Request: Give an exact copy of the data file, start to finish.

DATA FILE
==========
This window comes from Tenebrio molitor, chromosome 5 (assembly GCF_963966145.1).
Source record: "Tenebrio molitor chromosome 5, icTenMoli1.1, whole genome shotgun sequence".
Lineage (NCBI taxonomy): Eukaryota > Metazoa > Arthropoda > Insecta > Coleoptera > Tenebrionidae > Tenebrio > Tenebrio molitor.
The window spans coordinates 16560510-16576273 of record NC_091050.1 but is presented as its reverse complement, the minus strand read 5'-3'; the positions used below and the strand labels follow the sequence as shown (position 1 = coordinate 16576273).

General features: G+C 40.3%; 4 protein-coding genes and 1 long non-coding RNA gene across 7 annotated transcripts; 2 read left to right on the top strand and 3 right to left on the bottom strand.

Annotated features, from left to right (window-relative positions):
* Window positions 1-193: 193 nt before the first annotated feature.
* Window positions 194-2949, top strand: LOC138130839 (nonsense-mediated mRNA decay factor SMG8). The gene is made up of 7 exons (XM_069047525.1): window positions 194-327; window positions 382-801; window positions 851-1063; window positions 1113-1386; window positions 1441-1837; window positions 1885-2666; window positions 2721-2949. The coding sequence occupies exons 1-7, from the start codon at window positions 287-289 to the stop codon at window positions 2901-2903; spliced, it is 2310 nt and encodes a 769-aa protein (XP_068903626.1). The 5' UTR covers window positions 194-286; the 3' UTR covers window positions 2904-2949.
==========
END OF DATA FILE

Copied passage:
This window comes from Tenebrio molitor, chromosome 5 (assembly GCF_963966145.1).
Source record: "Tenebrio molitor chromosome 5, icTenMoli1.1, whole genome shotgun sequence".
Lineage (NCBI taxonomy): Eukaryota > Metazoa > Arthropoda > Insecta > Coleoptera > Tenebrionidae > Tenebrio > Tenebrio molitor.
The window spans coordinates 16560510-16576273 of record NC_091050.1 but is presented as its reverse complement, the minus strand read 5'-3'; the positions used below and the strand labels follow the sequence as shown (position 1 = coordinate 16576273).

General features: G+C 40.3%; 4 protein-coding genes and 1 long non-coding RNA gene across 7 annotated transcripts; 2 read left to right on the top strand and 3 right to left on the bottom strand.

Annotated features, from left to right (window-relative positions):
* Window positions 1-193: 193 nt before the first annotated feature.
* Window positions 194-2949, top strand: LOC138130839 (nonsense-mediated mRNA decay factor SMG8). The gene is made up of 7 exons (XM_069047525.1): window positions 194-327; window positions 382-801; window positions 851-1063; window positions 1113-1386; window positions 1441-1837; window positions 1885-2666; window positions 2721-2949. The coding sequence occupies exons 1-7, from the start codon at window positions 287-289 to the stop codon at window positions 2901-2903; spliced, it is 2310 nt and encodes a 769-aa protein (XP_068903626.1). The 5' UTR covers window positions 194-286; the 3' UTR covers window positions 2904-2949.